In a rapid-fire response, the Ryan Court in the Northern District of Texas this morning denied Plaintiff and Plaintiff-Intervenors’ Expedited Motion for Limited Reconsideration of the Scope of Preliminary Relief, and Plaintiff and Plaintiff-Intervenors’ Motion for Expedited Consideration of their Motion for Limited Reconsideration of the Scope of Preliminary Relief (for more on these motions, see here). In a three-sentence Order, the Court provided no explanation except that Plaintiff and Plaintiff-Intervenors “have not shown themselves entitled to the respective relief requested” and denied the motions in their entirety.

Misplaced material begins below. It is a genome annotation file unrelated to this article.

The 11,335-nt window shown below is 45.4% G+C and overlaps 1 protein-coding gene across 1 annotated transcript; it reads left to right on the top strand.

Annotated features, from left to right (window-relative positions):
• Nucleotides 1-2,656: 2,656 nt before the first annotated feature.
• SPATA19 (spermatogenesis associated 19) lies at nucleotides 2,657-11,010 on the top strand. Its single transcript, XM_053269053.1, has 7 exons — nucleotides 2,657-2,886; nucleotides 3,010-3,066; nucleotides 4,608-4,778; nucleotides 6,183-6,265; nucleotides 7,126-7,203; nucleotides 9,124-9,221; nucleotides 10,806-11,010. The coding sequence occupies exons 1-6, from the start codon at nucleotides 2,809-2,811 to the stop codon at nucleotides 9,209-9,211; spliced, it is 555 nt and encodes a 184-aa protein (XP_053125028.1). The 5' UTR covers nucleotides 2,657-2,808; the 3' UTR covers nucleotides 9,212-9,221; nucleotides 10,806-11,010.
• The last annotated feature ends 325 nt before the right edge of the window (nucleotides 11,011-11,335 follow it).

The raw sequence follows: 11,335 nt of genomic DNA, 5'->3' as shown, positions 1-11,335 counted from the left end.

With the Court’s swift denial of the motion to expedite and reconsider, employers face increased uncertainty and are left to once again wonder how to handle their restrictive covenant programs. This leaves all watching impacted employers in the unenviable position of deciding whether to (1) wait and see until August 30, 2024 whether the Court will strike down and enjoin nationwide or vacate the FTC ban, (2) intervene in the current lawsuit and seek the interim relief of the current preliminary injunction staying the FTC’s noncompete ban, or (3) file their own suit and risk conflicting rulings and an unfavorable jurisdiction. The best course may be to wait until a substantive ruling, intervene, or rely on the FTC good faith exception as this important issue winds its ways through the courts.